Do you have an idea for a documentary but don’t know where to start? Do you want to tell a story that needs to be heard but are not sure how you will go about filming it? Perhaps you are worried that your idea is too niche or experimental and no funding is available. Whatever your reason, the first step toward making your film happen is identifying the problems and the solutions. Not knowing where to start can be daunting but with a little research, planning, and patience, filming your documentary doesn’t have to be. Below are five simple tips that can help you get started in the right direction.
1. Outline your story and purpose
Before you start filming, it’s important to first outline your story and purpose. What do you want to say and why is it important? Is your film about something that needs to be heard? Why is it important? These are just a few of the many questions you should think about when outlining your story. If you are making a documentary about an issue that isn’t widely talked about, it can help to outline the problem as well as possible solutions. What are the causes of the problem? What are the possible solutions? Why is this an issue? These are just a few of the many questions you should think about when outlining your story.
2. Plan the story structure
Once you have outlined your story, you need to plan the story structure. Now is the time to structure and decide how you will tell your story. Documentaries can be structured in many different ways but the most common is a linear structure. A linear structure tells a story in chronological order, beginning at the beginning and ending at the end. A linear structure is good for stories that are more fact-based and straightforward. However, it does have its limitations, especially when it comes to more experimental or creative content.
3. Identify Your audience
Before you start filming, you need to first identify your audience. As you might have guessed, these are the people who will watch your documentary and how they will watch it. Who are they? What are their interests? Do they live in your city or country? You can use the internet to help you identify your audience. You can use social media sites like Facebook or Instagram to see who is interested in what you are doing. You can also use tools like Google Trends to see what people are searching for and to get a better understanding of the content you are planning to present. You can also talk to people around you to see what topics interest them. It’s important to identify your audience before you start filming, as it can help you find your voice and focus on what your audience wants to see.
4. Create a budget
Next, you need to create a budget. Now, this is not a budget for “how much money you’ll need” but rather a budget for “how much content you are willing to spend”. Your budget doesn’t need to match the budget of your video production, but it should match the cost of your content. The beauty of making a documentary is that it can be in many different forms, including video, images, and sound. You can use a voiceover, images, and even music to create a film that is affordable and accessible. Your budget for a documentary should cover the production costs of your video, such as travel, food, equipment rentals, and other expenses. It is also important to include your creative expenses, such as editors, colorists, and music producers.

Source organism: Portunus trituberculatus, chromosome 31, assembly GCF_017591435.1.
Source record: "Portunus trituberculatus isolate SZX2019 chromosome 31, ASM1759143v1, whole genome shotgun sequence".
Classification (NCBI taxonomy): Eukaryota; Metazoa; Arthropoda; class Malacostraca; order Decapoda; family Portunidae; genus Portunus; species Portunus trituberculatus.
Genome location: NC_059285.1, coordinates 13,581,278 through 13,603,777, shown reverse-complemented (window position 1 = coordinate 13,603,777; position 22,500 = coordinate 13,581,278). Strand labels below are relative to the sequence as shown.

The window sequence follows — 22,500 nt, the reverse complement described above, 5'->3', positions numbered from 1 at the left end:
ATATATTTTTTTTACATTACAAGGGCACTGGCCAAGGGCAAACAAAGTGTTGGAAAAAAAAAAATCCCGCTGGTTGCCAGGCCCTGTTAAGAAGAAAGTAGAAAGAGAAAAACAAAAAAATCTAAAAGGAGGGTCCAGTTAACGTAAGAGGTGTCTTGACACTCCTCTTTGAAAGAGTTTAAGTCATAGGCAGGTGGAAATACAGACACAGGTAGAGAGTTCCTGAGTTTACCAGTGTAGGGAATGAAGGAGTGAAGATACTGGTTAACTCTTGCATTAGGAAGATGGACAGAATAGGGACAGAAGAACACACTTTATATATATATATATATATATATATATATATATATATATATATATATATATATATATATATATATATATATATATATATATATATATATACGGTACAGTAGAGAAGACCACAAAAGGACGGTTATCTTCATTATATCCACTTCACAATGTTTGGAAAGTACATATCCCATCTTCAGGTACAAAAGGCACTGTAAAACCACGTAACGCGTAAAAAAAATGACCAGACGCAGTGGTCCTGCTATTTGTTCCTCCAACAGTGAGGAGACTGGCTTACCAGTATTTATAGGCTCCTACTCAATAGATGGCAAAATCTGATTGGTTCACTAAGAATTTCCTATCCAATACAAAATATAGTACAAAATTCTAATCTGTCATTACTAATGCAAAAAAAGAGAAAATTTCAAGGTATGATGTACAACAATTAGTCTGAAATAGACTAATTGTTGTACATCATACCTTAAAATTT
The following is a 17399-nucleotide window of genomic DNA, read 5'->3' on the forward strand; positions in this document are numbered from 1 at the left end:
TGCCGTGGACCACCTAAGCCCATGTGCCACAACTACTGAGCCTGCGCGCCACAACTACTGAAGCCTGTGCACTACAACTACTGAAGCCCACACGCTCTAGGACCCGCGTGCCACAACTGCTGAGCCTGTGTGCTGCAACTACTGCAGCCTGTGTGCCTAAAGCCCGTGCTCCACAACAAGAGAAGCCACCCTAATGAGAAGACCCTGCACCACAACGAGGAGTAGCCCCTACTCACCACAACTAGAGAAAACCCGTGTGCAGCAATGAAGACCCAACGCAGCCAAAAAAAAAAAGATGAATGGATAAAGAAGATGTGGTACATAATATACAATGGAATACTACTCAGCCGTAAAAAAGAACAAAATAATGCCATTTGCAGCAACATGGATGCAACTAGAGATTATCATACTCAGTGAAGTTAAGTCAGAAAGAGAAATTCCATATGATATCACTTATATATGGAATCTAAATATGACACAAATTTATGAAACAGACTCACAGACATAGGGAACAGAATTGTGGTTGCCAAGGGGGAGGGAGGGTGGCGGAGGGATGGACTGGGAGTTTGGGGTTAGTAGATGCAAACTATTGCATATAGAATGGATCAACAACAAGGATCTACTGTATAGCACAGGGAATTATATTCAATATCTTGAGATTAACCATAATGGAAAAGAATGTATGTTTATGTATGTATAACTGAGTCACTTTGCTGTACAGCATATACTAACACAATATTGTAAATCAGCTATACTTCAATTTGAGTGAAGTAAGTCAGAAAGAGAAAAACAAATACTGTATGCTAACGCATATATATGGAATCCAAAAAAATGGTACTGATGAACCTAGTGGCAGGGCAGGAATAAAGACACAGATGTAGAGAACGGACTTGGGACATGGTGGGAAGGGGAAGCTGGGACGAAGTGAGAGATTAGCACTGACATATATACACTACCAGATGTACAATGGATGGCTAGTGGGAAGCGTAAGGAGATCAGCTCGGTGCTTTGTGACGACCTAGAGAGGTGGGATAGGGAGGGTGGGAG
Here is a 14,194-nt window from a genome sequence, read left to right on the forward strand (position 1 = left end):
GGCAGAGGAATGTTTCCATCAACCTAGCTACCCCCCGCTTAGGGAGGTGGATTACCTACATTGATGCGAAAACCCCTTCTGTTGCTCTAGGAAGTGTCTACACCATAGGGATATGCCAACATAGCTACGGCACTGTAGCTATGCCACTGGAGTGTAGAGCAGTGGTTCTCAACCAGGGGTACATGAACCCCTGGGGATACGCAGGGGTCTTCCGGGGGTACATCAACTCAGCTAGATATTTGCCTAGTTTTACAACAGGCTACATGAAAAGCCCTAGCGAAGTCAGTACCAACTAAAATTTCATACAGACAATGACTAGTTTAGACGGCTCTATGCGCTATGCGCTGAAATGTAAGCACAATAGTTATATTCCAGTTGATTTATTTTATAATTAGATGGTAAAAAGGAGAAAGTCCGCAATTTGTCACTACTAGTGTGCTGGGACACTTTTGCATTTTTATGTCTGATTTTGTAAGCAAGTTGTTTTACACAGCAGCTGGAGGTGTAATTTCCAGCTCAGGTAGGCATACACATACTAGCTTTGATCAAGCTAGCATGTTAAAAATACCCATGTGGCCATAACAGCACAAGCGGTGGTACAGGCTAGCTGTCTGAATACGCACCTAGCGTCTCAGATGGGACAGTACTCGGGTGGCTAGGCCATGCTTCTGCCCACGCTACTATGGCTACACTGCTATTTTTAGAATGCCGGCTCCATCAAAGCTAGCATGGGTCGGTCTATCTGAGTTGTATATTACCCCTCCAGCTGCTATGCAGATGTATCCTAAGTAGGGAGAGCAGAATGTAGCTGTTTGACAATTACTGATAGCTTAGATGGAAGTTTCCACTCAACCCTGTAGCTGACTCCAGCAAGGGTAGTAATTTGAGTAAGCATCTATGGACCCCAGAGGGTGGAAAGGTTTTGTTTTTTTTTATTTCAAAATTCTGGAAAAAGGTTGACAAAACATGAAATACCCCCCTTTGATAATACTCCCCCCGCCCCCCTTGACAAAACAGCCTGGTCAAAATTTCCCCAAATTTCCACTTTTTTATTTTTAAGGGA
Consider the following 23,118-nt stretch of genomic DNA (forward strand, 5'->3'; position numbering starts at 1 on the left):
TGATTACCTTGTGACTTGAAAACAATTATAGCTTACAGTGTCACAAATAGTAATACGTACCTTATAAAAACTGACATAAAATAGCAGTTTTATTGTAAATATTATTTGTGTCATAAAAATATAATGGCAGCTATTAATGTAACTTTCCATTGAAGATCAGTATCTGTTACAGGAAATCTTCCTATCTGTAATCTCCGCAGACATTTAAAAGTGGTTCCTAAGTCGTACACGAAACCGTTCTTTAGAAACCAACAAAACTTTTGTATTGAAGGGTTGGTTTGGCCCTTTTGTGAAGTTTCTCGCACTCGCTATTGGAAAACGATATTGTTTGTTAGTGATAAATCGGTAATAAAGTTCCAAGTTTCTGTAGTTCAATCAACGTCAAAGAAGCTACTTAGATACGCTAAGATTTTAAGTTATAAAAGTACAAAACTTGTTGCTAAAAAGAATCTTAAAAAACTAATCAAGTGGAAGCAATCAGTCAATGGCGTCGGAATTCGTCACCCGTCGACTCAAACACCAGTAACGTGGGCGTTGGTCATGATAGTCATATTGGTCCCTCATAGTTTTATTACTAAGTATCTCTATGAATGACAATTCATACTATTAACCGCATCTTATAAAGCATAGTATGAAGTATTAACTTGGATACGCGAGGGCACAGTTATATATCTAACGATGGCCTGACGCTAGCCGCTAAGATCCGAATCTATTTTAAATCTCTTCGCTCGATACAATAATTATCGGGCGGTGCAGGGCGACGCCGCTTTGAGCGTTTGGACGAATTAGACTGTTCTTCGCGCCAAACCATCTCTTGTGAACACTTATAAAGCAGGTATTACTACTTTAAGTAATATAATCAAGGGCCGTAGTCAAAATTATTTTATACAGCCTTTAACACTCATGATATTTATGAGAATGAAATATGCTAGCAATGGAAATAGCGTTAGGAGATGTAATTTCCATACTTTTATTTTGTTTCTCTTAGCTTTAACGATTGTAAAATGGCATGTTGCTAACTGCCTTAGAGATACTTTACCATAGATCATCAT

5. Clear any copywriting permits
Now that you have your story and budget ready, you need to clear any copywriting permits. This includes getting any necessary permissions for your footage, images, or music. . There are several websites that can help you locate the necessary permissions. You can find these websites using the following search terms: “film rights,” “film permissions,” or “rights to footage”.
6. Begin shooting
Start filming! When deciding on the filmmaking equipment to use for your documentary, consider how you want your film to be viewed. You’ll need to use a higher resolution camera if you want highly detailed footage, as well as different lenses with focal lengths for varying types of shots. Establishing shots, for example, are crucial to put your scenes into context and to avoid confusing your audience concerning the story’s timeline. With that said, you may also want to figure out what filming techniques to use to achieve your desired footage.
7. Edit your video
Once you have filmed your documentary, it’s time to edit your video. Now, this doesn’t mean you need to sit down and watch the whole thing all at once. Instead, you should break the video down into shots and then sit down and watch each one. You can even use software like iMovie or Final Cut to help you break down the content into shots. Once you have broken down your video into shots, it’s time to start editing.
8. Promote and share
Once you have edited your video, it’s time to share it with the world. After the long hours of planning, filming, and editing, it’s finally time to show off the amazing result of your hard work and creativity. The next good problem that you will have to face is the choice of where you will be showcasing your work. If your final output is fairly high in quality, you’ll have more options, but it may also depend on your budget.
Now, If you think your film deserves to be marketed further, based on positive initial reactions and reviews, you can hire a professional distributor to help bring your film to a much larger audience. You can also consult local TV stations and other film distribution outlets for possible tie-ups and referrals.